Anyway, while this is maybe not as clean and neat as the pre-made fires, mine only cost about $30 to put together (got the fan on sale at the end of the summer).   I’ll try to get some more pics of the fire in the dark next time we use it!

Homemade Bird Feeders

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A super easy craft for camp or in your troop is to have the girls make Bird Feeders.  You probably already know about the simple peanut butter, pine cone and birdseed one that can easily be made by all ages, but here are links to some interesting ideas for your next project:

Bird feeder made from an orange peel. Courtesy of SheKnows.com

SheKnows.com has a great article about how to make this bird feeder from an orange peel.  Would be a perfect project for your next campout.  Bring oranges for a snack, then have the girls use the peels the next day to make their feeder.

Upcycled Bird Feeder made from a plastic bottle.  From PermacultureIdeas.com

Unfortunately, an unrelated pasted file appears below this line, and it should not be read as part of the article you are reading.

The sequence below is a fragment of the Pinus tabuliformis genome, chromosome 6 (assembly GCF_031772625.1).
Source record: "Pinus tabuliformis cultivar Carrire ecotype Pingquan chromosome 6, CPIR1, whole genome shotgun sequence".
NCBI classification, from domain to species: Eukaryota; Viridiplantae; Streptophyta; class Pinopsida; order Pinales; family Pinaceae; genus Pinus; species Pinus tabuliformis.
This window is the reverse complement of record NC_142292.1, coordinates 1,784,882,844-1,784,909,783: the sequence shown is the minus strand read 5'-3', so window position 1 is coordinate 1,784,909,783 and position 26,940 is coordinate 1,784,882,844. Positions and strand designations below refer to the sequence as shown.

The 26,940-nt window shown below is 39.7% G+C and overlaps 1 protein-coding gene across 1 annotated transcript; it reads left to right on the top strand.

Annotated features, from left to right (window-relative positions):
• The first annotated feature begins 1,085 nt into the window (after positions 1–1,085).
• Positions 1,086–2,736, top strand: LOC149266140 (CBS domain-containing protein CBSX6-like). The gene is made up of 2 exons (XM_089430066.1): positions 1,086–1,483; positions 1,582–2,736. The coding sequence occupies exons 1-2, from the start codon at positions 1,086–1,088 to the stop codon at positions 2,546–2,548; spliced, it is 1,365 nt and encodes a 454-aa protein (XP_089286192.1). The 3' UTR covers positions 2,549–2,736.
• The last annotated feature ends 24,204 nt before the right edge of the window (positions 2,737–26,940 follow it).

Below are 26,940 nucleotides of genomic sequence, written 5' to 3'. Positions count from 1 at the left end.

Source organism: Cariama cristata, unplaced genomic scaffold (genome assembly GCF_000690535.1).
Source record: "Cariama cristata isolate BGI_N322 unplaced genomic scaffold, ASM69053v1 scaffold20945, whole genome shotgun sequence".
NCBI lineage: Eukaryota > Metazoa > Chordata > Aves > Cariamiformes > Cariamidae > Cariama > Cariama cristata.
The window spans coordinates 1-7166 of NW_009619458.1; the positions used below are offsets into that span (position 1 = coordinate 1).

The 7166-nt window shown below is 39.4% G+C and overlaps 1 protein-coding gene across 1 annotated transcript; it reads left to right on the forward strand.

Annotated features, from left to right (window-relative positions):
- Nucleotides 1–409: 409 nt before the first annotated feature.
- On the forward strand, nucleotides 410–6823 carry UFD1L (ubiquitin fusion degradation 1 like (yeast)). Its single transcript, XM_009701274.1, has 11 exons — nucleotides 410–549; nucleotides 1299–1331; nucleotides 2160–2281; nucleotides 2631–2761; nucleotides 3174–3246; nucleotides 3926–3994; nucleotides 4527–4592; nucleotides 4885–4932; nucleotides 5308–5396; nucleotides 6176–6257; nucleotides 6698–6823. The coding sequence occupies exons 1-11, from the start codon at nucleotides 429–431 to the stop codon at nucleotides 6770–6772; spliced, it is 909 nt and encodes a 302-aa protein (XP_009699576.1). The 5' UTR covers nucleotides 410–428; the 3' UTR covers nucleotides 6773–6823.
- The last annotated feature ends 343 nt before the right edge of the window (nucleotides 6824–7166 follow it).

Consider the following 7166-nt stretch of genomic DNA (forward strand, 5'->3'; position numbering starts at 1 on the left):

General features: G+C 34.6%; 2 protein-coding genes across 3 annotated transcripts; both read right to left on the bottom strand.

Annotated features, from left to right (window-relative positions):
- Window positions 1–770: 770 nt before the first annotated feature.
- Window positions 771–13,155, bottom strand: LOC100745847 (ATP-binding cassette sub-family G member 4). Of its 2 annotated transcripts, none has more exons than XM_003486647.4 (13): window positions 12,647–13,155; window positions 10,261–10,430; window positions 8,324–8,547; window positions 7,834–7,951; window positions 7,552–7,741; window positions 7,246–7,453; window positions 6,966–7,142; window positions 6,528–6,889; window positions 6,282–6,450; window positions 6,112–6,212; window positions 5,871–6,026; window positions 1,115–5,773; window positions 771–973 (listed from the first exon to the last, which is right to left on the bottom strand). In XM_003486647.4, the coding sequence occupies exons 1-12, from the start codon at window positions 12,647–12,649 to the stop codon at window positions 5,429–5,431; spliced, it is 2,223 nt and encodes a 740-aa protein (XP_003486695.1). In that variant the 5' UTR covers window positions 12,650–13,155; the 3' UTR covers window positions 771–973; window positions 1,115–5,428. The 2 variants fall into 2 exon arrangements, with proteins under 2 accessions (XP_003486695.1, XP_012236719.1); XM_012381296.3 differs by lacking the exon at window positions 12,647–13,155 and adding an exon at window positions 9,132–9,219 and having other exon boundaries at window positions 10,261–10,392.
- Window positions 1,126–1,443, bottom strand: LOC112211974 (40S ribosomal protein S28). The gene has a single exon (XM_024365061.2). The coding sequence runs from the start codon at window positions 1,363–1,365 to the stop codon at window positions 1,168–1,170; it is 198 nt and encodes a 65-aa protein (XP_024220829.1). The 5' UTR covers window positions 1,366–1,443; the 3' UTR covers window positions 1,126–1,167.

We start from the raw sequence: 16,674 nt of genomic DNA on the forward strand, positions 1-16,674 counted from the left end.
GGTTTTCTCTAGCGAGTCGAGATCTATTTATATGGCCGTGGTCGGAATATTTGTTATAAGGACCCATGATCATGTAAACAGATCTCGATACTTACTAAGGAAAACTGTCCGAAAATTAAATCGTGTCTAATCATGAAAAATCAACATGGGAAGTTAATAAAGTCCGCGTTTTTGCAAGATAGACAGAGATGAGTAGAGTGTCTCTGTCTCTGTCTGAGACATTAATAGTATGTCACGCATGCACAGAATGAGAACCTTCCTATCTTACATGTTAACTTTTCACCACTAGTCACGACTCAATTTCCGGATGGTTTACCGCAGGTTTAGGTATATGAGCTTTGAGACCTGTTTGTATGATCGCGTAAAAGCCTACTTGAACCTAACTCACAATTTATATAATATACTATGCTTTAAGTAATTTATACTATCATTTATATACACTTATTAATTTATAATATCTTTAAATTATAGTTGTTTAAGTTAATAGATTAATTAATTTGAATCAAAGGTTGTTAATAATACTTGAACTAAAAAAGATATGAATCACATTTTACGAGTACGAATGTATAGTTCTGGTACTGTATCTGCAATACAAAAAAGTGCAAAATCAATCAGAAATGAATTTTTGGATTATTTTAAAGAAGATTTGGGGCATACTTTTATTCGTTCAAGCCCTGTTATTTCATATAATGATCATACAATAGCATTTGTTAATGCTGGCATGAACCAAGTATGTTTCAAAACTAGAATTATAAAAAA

Upcycled Bird Feeder made from a plastic bottle. From FamilyFun.com

This bird feeder from FamilyFun.com is perfect when you are showing the girls how to keep materials out of the landfill and find other uses.  Purchase the spoons at the Dollar Store.

Adorable molded bird feeder from DesignSponge.com

Yes, this birdseed is molded because it was combined with a little bit of gelatin, placed inside a plastic bottle top, then removed and hung with the wooden bowl.  Read the full instructions here.  I’m not sure if the birds will be able to reach the birdseed without having something to perch on? What do you think?

I had to include this one just because it is so darn cute!  Would make a very cute Mother’s Day gift too.  Read the full how-to here.

What type of seed is best for the birds in your area?  Who better than the folks at Cornell Labs to provide that answer.  Click here for a line-up of delicious treats for your birds.  Some food is not good for the birds, so be sure to read up on the best feed before purchasing.

And finally, because you should probably know a bit about the birds you might find in your area, follow these links for more info to supplement your meeting:

The Cornell Lab of Ornithology

Backyard Bird Identifier – by National Geographic

National Audubon Society

Be sure to check your local Audubon Group, Ecology Center or Educational Centers at your local state or national park for more info about groups near you that can help teach the girls about birds and bird habitats.